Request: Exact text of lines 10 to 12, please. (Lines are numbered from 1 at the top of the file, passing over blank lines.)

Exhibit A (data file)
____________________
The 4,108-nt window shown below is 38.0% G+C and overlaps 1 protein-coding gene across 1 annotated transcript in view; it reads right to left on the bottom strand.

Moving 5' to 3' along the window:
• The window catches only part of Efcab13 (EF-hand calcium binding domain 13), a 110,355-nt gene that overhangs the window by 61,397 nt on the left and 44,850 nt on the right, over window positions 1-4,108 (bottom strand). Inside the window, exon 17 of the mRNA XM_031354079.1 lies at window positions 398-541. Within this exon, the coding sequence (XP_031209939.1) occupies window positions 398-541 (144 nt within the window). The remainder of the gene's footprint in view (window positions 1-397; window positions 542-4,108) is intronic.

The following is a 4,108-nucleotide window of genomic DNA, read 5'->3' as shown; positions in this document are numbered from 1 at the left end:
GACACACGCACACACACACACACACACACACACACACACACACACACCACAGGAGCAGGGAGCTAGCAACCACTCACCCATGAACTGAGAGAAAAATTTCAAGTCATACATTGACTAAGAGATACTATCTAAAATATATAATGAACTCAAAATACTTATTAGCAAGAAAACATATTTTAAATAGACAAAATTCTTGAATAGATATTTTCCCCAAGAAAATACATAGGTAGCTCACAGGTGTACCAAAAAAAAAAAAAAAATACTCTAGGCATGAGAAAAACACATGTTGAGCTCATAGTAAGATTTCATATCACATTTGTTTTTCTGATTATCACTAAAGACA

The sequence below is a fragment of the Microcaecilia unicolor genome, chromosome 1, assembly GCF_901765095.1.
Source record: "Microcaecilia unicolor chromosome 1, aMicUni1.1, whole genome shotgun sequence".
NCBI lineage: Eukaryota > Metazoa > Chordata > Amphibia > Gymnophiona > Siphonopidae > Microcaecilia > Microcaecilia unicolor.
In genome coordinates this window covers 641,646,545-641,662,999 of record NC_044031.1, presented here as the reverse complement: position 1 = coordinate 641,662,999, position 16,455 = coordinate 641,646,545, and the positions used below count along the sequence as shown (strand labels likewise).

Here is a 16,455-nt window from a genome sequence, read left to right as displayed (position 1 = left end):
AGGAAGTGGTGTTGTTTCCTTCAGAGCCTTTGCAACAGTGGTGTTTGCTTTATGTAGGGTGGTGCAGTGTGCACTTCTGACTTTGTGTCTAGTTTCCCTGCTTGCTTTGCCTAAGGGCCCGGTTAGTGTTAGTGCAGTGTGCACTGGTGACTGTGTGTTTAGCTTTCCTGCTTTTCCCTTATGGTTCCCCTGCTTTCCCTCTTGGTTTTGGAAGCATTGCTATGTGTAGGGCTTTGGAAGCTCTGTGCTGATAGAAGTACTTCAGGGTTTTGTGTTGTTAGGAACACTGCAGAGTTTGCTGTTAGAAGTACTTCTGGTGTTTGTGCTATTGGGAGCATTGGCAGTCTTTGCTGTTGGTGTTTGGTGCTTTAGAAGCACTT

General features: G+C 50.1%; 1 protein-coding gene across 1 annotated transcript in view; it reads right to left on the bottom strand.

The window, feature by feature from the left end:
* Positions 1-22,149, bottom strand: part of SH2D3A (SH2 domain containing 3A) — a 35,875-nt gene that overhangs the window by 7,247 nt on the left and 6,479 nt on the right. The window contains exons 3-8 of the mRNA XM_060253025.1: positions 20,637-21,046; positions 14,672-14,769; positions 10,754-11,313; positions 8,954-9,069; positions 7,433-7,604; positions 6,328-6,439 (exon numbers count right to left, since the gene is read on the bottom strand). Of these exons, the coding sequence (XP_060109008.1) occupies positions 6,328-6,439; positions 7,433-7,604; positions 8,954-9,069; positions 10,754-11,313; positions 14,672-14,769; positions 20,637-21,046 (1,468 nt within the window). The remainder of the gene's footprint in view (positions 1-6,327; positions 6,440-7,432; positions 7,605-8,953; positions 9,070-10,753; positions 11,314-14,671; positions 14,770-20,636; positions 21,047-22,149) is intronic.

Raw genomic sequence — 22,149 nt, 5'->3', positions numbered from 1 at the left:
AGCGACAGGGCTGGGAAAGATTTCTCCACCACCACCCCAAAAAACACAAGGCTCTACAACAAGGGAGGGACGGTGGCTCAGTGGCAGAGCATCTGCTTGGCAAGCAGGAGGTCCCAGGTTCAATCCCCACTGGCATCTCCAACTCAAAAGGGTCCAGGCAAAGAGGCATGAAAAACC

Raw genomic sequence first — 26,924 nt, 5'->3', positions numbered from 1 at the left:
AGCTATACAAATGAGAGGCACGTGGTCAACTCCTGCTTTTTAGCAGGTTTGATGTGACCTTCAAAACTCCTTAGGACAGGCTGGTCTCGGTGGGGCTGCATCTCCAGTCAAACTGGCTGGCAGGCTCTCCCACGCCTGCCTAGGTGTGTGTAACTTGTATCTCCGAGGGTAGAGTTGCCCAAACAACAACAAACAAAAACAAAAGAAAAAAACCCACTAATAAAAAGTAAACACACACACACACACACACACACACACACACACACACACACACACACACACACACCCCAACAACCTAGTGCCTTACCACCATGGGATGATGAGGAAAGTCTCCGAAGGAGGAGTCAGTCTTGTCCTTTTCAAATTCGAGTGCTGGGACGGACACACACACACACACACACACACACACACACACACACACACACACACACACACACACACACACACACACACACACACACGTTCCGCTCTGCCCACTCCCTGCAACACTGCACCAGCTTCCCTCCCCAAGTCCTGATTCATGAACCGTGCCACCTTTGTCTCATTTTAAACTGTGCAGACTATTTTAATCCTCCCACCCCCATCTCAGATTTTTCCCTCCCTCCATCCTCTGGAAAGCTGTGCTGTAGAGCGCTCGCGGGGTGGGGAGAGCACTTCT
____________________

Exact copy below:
Here is a 16,455-nt window from a genome sequence, read left to right as displayed (position 1 = left end):
AGGAAGTGGTGTTGTTTCCTTCAGAGCCTTTGCAACAGTGGTGTTTGCTTTATGTAGGGTGGTGCAGTGTGCACTTCTGACTTTGTGTCTAGTTTCCCTGCTTGCTTTGCCTAAGGGCCCGGTTAGTGTTAGTGCAGTGTGCACTGGTGACTGTGTGTTTAGCTTTCCTGCTTTTCCCTTATGGTTCCCCTGCTTTCCCTCTTGGTTTTGGAAGCATTGCTATGTGTAGGGCTTTGGAAGCTCTGTGCTGATAGAAGTACTTCAGGGTTTTGTGTTGTTAGGAACACTGCAGAGTTTGCTGTTAGAAGTACTTCTGGTGTTTGTGCTATTGGGAGCATTGGCAGTCTTTGCTGTTGGTGTTTGGTGCTTTAGAAGCACTT

General features: G+C 50.1%; 1 protein-coding gene across 1 annotated transcript in view; it reads right to left on the bottom strand.